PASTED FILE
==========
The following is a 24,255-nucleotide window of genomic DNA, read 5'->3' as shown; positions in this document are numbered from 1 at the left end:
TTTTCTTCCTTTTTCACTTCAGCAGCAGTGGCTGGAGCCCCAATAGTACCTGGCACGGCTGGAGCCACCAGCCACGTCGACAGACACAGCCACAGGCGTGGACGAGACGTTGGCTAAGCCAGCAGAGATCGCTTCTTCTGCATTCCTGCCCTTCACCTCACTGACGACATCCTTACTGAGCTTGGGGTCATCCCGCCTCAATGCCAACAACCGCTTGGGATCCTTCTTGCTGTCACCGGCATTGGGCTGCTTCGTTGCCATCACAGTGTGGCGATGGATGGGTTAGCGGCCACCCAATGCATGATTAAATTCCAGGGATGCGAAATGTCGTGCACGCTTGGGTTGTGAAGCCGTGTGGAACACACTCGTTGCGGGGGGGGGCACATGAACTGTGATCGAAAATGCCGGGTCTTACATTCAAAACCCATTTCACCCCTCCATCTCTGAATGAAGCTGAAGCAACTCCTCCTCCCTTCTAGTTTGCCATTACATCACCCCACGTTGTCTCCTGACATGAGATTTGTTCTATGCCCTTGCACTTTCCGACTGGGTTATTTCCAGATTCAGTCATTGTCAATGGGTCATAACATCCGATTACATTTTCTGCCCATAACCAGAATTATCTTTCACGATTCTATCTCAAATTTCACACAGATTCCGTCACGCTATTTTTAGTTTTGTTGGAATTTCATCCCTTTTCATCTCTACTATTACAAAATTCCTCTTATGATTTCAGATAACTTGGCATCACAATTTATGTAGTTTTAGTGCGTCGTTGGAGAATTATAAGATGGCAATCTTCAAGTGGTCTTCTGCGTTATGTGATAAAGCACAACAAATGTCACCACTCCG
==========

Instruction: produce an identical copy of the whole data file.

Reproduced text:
The following is a 24,255-nucleotide window of genomic DNA, read 5'->3' as shown; positions in this document are numbered from 1 at the left end:
TTTTCTTCCTTTTTCACTTCAGCAGCAGTGGCTGGAGCCCCAATAGTACCTGGCACGGCTGGAGCCACCAGCCACGTCGACAGACACAGCCACAGGCGTGGACGAGACGTTGGCTAAGCCAGCAGAGATCGCTTCTTCTGCATTCCTGCCCTTCACCTCACTGACGACATCCTTACTGAGCTTGGGGTCATCCCGCCTCAATGCCAACAACCGCTTGGGATCCTTCTTGCTGTCACCGGCATTGGGCTGCTTCGTTGCCATCACAGTGTGGCGATGGATGGGTTAGCGGCCACCCAATGCATGATTAAATTCCAGGGATGCGAAATGTCGTGCACGCTTGGGTTGTGAAGCCGTGTGGAACACACTCGTTGCGGGGGGGGGCACATGAACTGTGATCGAAAATGCCGGGTCTTACATTCAAAACCCATTTCACCCCTCCATCTCTGAATGAAGCTGAAGCAACTCCTCCTCCCTTCTAGTTTGCCATTACATCACCCCACGTTGTCTCCTGACATGAGATTTGTTCTATGCCCTTGCACTTTCCGACTGGGTTATTTCCAGATTCAGTCATTGTCAATGGGTCATAACATCCGATTACATTTTCTGCCCATAACCAGAATTATCTTTCACGATTCTATCTCAAATTTCACACAGATTCCGTCACGCTATTTTTAGTTTTGTTGGAATTTCATCCCTTTTCATCTCTACTATTACAAAATTCCTCTTATGATTTCAGATAACTTGGCATCACAATTTATGTAGTTTTAGTGCGTCGTTGGAGAATTATAAGATGGCAATCTTCAAGTGGTCTTCTGCGTTATGTGATAAAGCACAACAAATGTCACCACTCCG